The blue orchid in Little Women

My initial guess was that it was left as a name card of the assassin. Did you have the same thought too?

As the story progressed, I began to think it could serve as a biological weapon. Apart from its hallucinogenic and trance-like effect, the flower may have hypnotic properties that cause the ‘sniffers’ to obey the commands of the perpetrator. Having said that, there must be an antidote to hinder such effects on the culprit him/herself. Yup, I was absorbed into that idea a lot.

I have to mention that this story gave The Village vibes as well with their elaborate, collaborative yet full of conspiracy plan. The difference is that the Jeongran Society wanted to rule the world instead of cooping in their own societal order. Turns out it’s a symbol of loyalty. Total subconjugance to the leader and the objective. Although I still have trouble understanding who the leader of the society is. Is it the mayoral candidate or is he just a puppet of his wife, who was not chosen unanimously because she’s a maniac? I mean who gets to make the decision that it is your time to die for The Cause?

Now that I know the significance of the blue orchid, I have to find out if this blue orchid is real after all.


Mat Kilau

I get why some people would get upset with the representation of some roles in the movie. Despite the villains are referred as ‘the british’ – the distinct ethnic appearance makes this doesnt sit well with some movie goers. Walaupun etnik tu kita anggap sbhgn daripada British. Ntahlah, kalau aku pun akan ada rasa sikit tak best.

So, since this is a fiction story as claimed by the producer/director – maknanya boleh diolah kan dari sejarah sebenar, might as well make all the askar omputih kot. Or from undefined ethnicity. I dunno. Maybe. Sbb Msia multiracial kan. It can be very painful to look at a piece of history (although true) through the current lense that we have in our country. Yang berbilang bangsa dan agama.

– source ; my own facebook

When Mat Kilau was first released, the first group of people who criticised the movie was historians and academicians. They deemed the version by Shamsul Yusof inaccurate to which he and very loyal fans rebutted the claim and said that it was a work of fiction. That the movie was inspired by the story of Mat Kilau. That it is not Mat Kilau’s biography.

Ok. Fair enough.

The movie continued to collect millions of RM and of course attracted more Malaysians to watch it and when we say Malaysians, that means those from various ethnicities. Later, issues with racism arise. While I do not think this is a racist movie, I do feel that the portrayal of villains could be better. As I said, it is painful to watch certain historical events unfold with the multicultural lens that we have now.

The movie kind of stirred an unsettling feeling among our friends who wear a turban. I get it. but Shamsul Yusof said that replacing the troops with those from a different ethnicity would alter history. The problem is you said that it was a work of fiction in the first place. Yang mana satu NIH? Imagine if someone from a non-Malay ethnicity decided to make a movie to ‘increase the self-esteem’ of their own race and depicted Malays as lazy – can you imagine the uproar caused by that? And it’s just a lazy trait which is true for almost every race, only in the movie it happened to be a Malay person. While it is not conflicting with the country’s guideline of ‘bannable’ movies, I am sure that ‘fact’ would not sit well with Malay movie-goers.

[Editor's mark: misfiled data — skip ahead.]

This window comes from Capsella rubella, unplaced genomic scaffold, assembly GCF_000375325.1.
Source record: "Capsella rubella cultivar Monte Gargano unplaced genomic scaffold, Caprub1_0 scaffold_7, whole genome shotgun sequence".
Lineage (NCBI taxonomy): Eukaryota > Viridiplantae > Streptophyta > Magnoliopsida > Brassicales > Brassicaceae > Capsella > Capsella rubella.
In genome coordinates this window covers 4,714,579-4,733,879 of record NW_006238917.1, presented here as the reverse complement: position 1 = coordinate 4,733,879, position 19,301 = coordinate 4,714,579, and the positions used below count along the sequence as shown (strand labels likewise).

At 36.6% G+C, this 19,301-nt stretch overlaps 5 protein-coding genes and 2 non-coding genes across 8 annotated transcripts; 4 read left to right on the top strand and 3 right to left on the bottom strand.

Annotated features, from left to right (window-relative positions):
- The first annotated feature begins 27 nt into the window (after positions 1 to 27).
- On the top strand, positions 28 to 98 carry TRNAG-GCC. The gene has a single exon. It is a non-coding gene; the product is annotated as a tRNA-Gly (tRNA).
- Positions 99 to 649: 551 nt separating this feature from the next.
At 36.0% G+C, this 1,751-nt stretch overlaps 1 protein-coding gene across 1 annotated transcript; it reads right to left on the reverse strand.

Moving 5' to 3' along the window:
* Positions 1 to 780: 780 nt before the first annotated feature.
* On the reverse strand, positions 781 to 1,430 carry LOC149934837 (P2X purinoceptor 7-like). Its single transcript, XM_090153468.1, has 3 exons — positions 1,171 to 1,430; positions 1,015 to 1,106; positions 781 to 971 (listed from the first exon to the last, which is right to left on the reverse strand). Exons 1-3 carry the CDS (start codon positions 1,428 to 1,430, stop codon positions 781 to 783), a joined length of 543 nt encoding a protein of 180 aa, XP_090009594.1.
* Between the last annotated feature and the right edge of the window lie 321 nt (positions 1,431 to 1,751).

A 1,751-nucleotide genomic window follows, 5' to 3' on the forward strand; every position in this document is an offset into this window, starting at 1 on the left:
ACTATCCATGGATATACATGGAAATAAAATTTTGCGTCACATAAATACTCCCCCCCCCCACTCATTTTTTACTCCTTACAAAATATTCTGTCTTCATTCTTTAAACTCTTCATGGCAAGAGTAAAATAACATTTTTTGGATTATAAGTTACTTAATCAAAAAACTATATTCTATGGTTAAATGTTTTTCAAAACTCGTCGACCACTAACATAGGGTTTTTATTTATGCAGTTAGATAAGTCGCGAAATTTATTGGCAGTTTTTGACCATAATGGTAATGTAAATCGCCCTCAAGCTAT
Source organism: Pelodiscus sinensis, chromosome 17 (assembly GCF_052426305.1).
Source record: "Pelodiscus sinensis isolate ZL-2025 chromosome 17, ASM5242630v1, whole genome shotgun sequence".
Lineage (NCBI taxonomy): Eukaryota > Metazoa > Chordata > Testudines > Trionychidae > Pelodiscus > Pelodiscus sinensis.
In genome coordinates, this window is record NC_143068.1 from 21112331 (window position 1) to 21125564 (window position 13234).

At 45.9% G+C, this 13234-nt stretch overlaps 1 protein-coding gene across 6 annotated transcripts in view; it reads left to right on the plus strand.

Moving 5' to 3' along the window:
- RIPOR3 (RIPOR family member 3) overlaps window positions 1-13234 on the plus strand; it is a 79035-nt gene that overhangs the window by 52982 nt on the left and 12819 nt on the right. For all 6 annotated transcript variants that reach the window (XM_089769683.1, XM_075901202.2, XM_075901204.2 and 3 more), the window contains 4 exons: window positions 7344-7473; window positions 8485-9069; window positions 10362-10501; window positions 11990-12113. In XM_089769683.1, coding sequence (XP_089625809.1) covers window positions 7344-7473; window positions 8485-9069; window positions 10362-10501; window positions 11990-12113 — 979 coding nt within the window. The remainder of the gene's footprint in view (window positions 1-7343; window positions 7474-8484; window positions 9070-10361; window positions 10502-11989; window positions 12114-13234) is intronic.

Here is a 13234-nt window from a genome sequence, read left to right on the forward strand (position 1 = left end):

And now Mat Kilau is doing the same for our Sikh friends – our gentle warriors. Our friends who prepared vegetarian food to flood victims some time ago. Ingat? An ethnic group in our country who almost always minds their own business and hardly gaduh2 manja with the Malays.

Creating a historical movie in Malaysia is undeniably tricky. Especially when you want to put forward Mat Kilau, whose fight for justice happened before the times when there were things like hak keistimewaan orang Melayu and kontrak sosial. Perhaps this is where the movie producers need to be more creative or our citizens need to be more open to the idea. Tapi to be more open requires tolerance between ethnicities and to be tolerant requires a level of understanding that ‘this is what happened before. it was horrible but it was in the past.

The understanding must come from a standard formula. Anything standard must come from a certain body of authority. So, what is left? Schools. We do not have PLKN. Not everybody goes to BTN.

But our schools are not united. The children of different ethnicities do not mingle with each other unless they go to international schools, private schools or sekolah wawasan. Not many are interested to send their kids to Sekolah Kebangsaan anymore. Because some parents of different ethnicities, they want to maintain their identity and that could only be achieved at sekolah jenis. Understandable but with long-term consequences.